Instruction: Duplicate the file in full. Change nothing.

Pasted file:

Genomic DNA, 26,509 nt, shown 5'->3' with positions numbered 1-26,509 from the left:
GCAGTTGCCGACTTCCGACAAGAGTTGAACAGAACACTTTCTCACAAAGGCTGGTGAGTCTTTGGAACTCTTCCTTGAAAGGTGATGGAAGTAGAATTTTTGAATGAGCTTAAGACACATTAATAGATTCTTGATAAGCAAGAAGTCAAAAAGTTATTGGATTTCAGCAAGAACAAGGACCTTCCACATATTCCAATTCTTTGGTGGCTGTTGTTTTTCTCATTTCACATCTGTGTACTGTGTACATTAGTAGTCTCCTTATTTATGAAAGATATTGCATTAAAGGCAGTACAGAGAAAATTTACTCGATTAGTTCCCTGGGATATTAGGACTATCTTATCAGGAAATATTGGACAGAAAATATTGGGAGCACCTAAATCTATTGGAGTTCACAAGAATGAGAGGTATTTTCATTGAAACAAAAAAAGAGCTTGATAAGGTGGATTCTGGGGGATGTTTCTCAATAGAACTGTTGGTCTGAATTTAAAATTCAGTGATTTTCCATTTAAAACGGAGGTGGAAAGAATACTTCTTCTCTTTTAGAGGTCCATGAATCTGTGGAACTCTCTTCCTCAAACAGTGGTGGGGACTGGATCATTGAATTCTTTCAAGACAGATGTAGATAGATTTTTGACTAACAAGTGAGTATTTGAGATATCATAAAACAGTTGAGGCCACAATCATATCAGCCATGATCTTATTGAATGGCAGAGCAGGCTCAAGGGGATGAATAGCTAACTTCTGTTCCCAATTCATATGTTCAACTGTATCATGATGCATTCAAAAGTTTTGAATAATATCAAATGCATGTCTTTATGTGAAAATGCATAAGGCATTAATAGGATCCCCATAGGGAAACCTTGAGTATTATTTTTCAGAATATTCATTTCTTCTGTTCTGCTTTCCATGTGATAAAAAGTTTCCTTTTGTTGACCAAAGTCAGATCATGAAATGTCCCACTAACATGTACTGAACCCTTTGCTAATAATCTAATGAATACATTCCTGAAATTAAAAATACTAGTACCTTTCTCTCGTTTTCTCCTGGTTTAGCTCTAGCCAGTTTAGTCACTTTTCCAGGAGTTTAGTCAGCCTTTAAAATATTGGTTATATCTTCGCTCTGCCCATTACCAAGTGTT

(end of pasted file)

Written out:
Genomic DNA, 26,509 nt, shown 5'->3' with positions numbered 1-26,509 from the left:
GCAGTTGCCGACTTCCGACAAGAGTTGAACAGAACACTTTCTCACAAAGGCTGGTGAGTCTTTGGAACTCTTCCTTGAAAGGTGATGGAAGTAGAATTTTTGAATGAGCTTAAGACACATTAATAGATTCTTGATAAGCAAGAAGTCAAAAAGTTATTGGATTTCAGCAAGAACAAGGACCTTCCACATATTCCAATTCTTTGGTGGCTGTTGTTTTTCTCATTTCACATCTGTGTACTGTGTACATTAGTAGTCTCCTTATTTATGAAAGATATTGCATTAAAGGCAGTACAGAGAAAATTTACTCGATTAGTTCCCTGGGATATTAGGACTATCTTATCAGGAAATATTGGACAGAAAATATTGGGAGCACCTAAATCTATTGGAGTTCACAAGAATGAGAGGTATTTTCATTGAAACAAAAAAAGAGCTTGATAAGGTGGATTCTGGGGGATGTTTCTCAATAGAACTGTTGGTCTGAATTTAAAATTCAGTGATTTTCCATTTAAAACGGAGGTGGAAAGAATACTTCTTCTCTTTTAGAGGTCCATGAATCTGTGGAACTCTCTTCCTCAAACAGTGGTGGGGACTGGATCATTGAATTCTTTCAAGACAGATGTAGATAGATTTTTGACTAACAAGTGAGTATTTGAGATATCATAAAACAGTTGAGGCCACAATCATATCAGCCATGATCTTATTGAATGGCAGAGCAGGCTCAAGGGGATGAATAGCTAACTTCTGTTCCCAATTCATATGTTCAACTGTATCATGATGCATTCAAAAGTTTTGAATAATATCAAATGCATGTCTTTATGTGAAAATGCATAAGGCATTAATAGGATCCCCATAGGGAAACCTTGAGTATTATTTTTCAGAATATTCATTTCTTCTGTTCTGCTTTCCATGTGATAAAAAGTTTCCTTTTGTTGACCAAAGTCAGATCATGAAATGTCCCACTAACATGTACTGAACCCTTTGCTAATAATCTAATGAATACATTCCTGAAATTAAAAATACTAGTACCTTTCTCTCGTTTTCTCCTGGTTTAGCTCTAGCCAGTTTAGTCACTTTTCCAGGAGTTTAGTCAGCCTTTAAAATATTGGTTATATCTTCGCTCTGCCCATTACCAAGTGTT